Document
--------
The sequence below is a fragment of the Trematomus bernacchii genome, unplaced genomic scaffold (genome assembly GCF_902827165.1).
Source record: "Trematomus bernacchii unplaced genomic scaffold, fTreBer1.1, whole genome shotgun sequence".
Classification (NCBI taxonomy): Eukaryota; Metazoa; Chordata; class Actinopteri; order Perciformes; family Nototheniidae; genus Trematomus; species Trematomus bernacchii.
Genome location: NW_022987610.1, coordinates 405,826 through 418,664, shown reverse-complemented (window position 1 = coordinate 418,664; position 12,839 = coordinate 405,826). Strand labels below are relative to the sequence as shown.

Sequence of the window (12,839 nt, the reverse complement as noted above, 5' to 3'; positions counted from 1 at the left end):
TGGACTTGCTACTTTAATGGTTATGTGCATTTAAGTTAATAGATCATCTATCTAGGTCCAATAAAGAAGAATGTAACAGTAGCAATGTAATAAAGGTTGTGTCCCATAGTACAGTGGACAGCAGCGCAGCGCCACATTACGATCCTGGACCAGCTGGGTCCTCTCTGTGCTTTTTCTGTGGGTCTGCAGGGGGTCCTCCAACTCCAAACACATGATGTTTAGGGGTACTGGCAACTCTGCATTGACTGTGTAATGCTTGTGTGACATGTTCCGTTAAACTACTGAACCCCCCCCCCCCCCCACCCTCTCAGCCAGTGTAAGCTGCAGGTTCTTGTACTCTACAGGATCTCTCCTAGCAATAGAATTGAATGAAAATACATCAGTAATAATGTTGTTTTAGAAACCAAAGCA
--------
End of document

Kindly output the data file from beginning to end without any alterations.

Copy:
The sequence below is a fragment of the Trematomus bernacchii genome, unplaced genomic scaffold (genome assembly GCF_902827165.1).
Source record: "Trematomus bernacchii unplaced genomic scaffold, fTreBer1.1, whole genome shotgun sequence".
Classification (NCBI taxonomy): Eukaryota; Metazoa; Chordata; class Actinopteri; order Perciformes; family Nototheniidae; genus Trematomus; species Trematomus bernacchii.
Genome location: NW_022987610.1, coordinates 405,826 through 418,664, shown reverse-complemented (window position 1 = coordinate 418,664; position 12,839 = coordinate 405,826). Strand labels below are relative to the sequence as shown.

Sequence of the window (12,839 nt, the reverse complement as noted above, 5' to 3'; positions counted from 1 at the left end):
TGGACTTGCTACTTTAATGGTTATGTGCATTTAAGTTAATAGATCATCTATCTAGGTCCAATAAAGAAGAATGTAACAGTAGCAATGTAATAAAGGTTGTGTCCCATAGTACAGTGGACAGCAGCGCAGCGCCACATTACGATCCTGGACCAGCTGGGTCCTCTCTGTGCTTTTTCTGTGGGTCTGCAGGGGGTCCTCCAACTCCAAACACATGATGTTTAGGGGTACTGGCAACTCTGCATTGACTGTGTAATGCTTGTGTGACATGTTCCGTTAAACTACTGAACCCCCCCCCCCCCCCACCCTCTCAGCCAGTGTAAGCTGCAGGTTCTTGTACTCTACAGGATCTCTCCTAGCAATAGAATTGAATGAAAATACATCAGTAATAATGTTGTTTTAGAAACCAAAGCA